Michael Carter has previously published short fiction at The Molotov Cocktail, Scrutiny Journal, Coffin Bell Journal and Mystery Tribune (see Tatanka Ska). He grew up in Washington but currently resides in Montana.
“Everyone has a ghost; mine lives in the garage.”
That’s what I told the neighbors when they heard me talking to him. He never answered, but he was always there, lurking, following, watching.
He was, in a sense, a shadow, grey and hanging in the darkness. He had no mouth or eyes that I could discern. He was just a figure of a man.
I saw him only a few times before he took residence in my garage. On one occasion, as a child, I had returned home from the hospital after nearly succumbing to pneumonia. I was resting in bed when I caught a glimpse of him as my mother opened the closet door to retrieve a board game. He shrank to the other side of the closet and curled into the corner.
Another time, later in life, I saw him while I was recovering from a brain hemorrhage following a slip on black ice. I lived at the time in a large old house converted into individual apartments. My room had a crawl space in the eve of the roofline. As I opened the crawl-space door to get a blanket, I saw a flash of an arm and a crouching leg. When my eyes adjusted to the darkness, I spotted him nestling into the far corner of the eve.
He surfaced a few other times, popping up here and there after other close calls, peering from dark corners, idling in evening shadows where thugs might wait. But he never bothered me. Not once.
Even after meeting my wife, and moving several times to different homes, he followed. But, considering I was now married and with a family, he had to give me room. He retracted to the garage, where he waited.
I’d see him in the morning, sometimes by the coat rack in the corner of the garage. He’d stand with his head positioned behind a broad-brimmed hat on the top rack and his body in line with a hanging jacket, giving the appearance he was wearing the items. A blink of the eye, however, and he was gone.
Usually, he just lingered around my car. I would see him in the side-view mirror slide from underneath the car when I started it up. I’d adjust the mirror to get a better look, only to catch him creep away to a resting place behind boxes or my workbench.
I’d see him in the morning, sometimes by the coat rack in the corner of the garage. He’d stand with his head positioned behind a broad-brimmed hat on the top rack…
Other times, he would stand by the passenger-side door, as if he wanted to join me for my ride to work.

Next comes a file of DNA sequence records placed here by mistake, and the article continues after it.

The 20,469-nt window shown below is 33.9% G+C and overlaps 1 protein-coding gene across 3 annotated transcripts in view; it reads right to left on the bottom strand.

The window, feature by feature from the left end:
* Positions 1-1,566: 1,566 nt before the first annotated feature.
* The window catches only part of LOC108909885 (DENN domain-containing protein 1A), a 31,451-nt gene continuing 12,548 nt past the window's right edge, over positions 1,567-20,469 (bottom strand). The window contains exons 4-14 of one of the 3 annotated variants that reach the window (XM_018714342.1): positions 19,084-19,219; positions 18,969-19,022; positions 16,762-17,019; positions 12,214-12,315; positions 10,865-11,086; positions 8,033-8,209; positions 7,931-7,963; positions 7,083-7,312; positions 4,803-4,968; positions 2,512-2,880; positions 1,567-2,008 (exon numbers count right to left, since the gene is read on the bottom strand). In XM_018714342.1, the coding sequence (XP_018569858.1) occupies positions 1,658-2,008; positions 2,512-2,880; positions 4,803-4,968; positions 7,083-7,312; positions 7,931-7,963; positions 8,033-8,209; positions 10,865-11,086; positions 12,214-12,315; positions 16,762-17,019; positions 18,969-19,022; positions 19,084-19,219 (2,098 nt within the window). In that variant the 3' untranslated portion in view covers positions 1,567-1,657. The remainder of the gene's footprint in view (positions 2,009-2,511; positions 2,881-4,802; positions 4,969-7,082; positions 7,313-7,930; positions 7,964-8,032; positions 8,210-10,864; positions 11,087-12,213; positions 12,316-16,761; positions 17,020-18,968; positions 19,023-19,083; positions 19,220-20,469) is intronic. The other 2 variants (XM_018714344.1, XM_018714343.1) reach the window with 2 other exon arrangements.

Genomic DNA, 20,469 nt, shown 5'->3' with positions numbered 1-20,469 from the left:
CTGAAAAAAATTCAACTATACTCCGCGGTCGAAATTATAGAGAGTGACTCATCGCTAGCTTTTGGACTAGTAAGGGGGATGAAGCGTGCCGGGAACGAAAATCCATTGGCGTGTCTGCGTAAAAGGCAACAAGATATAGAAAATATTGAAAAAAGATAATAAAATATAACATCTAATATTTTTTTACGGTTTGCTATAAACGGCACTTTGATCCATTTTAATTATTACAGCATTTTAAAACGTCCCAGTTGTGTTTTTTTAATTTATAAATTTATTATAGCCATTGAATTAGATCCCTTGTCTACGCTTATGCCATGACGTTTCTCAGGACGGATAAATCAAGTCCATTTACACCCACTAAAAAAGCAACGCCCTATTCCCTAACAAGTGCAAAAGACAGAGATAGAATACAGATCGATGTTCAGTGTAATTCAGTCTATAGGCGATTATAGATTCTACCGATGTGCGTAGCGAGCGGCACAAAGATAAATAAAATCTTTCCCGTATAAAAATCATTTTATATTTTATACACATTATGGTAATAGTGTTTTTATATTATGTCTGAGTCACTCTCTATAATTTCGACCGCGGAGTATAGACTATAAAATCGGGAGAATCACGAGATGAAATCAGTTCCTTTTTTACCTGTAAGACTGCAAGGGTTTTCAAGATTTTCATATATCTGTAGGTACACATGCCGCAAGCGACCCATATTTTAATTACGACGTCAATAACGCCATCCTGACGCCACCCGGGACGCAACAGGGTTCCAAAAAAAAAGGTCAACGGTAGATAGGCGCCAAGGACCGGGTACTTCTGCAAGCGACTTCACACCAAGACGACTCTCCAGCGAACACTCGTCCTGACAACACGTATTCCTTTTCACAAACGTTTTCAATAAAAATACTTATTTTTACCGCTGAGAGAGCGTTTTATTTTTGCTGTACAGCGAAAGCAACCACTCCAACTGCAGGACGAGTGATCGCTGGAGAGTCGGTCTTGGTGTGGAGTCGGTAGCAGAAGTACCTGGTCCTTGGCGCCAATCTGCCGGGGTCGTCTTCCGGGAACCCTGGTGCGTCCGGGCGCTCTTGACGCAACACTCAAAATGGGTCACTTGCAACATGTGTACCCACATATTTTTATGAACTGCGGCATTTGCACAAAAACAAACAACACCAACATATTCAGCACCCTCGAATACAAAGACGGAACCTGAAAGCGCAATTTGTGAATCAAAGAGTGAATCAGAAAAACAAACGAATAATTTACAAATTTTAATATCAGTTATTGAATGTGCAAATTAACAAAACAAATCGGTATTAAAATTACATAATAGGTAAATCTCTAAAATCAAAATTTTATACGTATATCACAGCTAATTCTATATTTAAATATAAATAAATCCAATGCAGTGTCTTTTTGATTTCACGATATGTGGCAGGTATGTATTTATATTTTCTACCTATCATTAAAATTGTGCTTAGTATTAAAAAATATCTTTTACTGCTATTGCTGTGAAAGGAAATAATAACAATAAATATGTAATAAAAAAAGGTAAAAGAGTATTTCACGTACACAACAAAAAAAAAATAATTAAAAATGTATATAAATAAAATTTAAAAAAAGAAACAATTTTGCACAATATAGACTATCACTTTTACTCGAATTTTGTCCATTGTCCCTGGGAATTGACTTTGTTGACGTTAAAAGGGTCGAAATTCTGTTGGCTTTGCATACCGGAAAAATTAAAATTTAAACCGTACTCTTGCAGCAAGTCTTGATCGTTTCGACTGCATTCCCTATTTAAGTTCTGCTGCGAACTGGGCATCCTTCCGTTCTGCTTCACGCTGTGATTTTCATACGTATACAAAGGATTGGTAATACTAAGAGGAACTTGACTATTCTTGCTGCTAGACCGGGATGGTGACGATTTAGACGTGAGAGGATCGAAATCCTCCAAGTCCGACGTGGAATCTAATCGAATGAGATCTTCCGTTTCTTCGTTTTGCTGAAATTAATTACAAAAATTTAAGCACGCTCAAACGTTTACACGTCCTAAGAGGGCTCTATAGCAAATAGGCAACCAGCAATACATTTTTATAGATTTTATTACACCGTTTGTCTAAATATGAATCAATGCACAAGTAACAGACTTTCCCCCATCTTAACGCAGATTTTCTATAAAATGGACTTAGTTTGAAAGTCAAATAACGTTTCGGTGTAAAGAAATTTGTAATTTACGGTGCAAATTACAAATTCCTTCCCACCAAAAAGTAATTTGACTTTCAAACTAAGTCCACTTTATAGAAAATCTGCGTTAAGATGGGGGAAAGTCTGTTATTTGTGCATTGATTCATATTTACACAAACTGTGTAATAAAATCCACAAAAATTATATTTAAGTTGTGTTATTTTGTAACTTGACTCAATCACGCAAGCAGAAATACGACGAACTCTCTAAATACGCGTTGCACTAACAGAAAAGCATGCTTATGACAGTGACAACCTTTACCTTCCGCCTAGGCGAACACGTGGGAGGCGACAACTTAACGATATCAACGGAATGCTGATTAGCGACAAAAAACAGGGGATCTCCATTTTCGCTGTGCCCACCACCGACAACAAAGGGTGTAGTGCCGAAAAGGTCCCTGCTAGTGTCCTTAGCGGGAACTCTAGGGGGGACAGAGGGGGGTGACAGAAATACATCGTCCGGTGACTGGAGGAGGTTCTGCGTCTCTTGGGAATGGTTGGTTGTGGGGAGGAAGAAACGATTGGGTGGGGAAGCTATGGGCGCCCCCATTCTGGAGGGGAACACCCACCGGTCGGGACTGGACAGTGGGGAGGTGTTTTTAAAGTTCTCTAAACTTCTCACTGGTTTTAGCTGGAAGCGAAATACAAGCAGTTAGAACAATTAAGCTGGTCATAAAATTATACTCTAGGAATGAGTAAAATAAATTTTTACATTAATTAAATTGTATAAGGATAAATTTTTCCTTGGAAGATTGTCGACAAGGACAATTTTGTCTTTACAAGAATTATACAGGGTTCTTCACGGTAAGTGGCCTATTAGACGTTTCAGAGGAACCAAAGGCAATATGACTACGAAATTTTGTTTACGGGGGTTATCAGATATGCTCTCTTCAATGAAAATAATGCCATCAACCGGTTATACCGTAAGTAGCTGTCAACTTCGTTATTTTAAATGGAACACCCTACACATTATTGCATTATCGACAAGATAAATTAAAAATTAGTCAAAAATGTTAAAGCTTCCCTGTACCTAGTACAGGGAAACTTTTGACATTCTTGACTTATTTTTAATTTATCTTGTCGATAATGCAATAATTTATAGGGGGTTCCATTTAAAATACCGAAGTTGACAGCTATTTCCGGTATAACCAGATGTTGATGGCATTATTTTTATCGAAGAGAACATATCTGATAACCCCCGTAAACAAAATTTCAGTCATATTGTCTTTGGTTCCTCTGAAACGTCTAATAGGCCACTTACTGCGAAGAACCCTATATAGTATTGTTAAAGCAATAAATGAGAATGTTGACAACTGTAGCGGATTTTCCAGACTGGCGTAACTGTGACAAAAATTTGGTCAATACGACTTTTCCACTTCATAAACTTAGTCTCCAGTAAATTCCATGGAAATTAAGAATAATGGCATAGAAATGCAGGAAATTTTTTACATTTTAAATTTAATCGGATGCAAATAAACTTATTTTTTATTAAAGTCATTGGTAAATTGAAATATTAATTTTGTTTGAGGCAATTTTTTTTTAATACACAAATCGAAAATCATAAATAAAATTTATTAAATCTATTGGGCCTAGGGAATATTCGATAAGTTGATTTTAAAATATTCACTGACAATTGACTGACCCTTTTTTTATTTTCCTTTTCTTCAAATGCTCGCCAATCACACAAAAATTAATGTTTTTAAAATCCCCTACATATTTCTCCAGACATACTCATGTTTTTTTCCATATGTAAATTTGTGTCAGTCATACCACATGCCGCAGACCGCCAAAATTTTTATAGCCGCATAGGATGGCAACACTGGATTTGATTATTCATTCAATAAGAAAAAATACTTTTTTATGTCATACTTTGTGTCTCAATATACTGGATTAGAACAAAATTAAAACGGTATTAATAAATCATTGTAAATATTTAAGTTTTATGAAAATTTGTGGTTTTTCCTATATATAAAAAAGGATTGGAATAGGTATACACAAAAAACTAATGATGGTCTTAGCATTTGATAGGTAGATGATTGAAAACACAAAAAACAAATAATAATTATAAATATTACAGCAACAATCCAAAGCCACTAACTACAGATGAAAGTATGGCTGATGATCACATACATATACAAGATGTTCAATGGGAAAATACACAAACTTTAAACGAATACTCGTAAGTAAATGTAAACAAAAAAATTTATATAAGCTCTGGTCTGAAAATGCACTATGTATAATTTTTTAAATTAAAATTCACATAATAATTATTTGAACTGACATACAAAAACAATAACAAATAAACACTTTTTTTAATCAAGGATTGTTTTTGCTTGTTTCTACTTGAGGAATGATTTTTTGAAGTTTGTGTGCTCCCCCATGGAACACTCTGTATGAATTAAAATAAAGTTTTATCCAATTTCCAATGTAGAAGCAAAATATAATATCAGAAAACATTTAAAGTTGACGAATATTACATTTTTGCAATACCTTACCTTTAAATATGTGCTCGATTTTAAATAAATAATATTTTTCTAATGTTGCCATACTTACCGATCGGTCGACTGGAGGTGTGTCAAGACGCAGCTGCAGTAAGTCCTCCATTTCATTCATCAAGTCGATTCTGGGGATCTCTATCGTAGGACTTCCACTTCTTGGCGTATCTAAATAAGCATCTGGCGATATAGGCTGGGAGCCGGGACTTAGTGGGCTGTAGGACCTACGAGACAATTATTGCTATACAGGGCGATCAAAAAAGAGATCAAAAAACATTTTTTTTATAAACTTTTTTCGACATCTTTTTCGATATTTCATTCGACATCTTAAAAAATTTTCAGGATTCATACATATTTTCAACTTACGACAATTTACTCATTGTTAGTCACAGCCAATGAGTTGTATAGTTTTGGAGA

Then one day he did.
I unlocked the door, he slid in and sat in the passenger seat. He was just as I remembered him from the other times—a grey form resembling a human shape. He did not appear solid, and I didn’t want to be rude by touching him to find out.
I pulled out of my garage and drove down the street.
I said, “What have you wanted with me all these years?”
He didn’t answer. I took another look at him out of the corner of my eye. No mouth, I thought, maybe that’s why he’s not responding.
As we drove, his arms came toward me, slowly, in a nonthreatening manner. It seemed he was going to palm my face or dab the corner of my mouth to clean it, as a loving mother would do.
Instead, he put his hands around my throat and seemed to whisper something, but I could not hear him over the screeching tires and buckling metal. Then all I heard was deafening silence.
When our mangled and torn mass of steel came to a rest I tried to say, “Man in the Garage, are you here?” but my lips wouldn’t move.
Inside my head, I heard his voice: “I’m here.”
When I woke, I was in a blue-blanketed bed with stark white sheets, framed by chrome rails. An IV was in my arm, and fluorescent light cascaded down upon me.
Man in the Garage stood next to my bed, one hand holding my wrist, and the other holding the needle as if he was about to disconnect it.
He paused when footsteps and chatter approached in the hallway. Man in the Garage turned his head toward the noise and removed his hands from me, my arm flopping to the side of the bed. He stepped back as the sounds grew louder.
Before the footsteps entered my room, a woman said, “This one’s going to be okay.”
Man in the Garage turned back to me. He lingered long enough for me to sense what I could not see, a creased brow and saddened eyes on his featureless face. Then he shrunk into a tiny ball in the corner, watching, waiting, for the right time.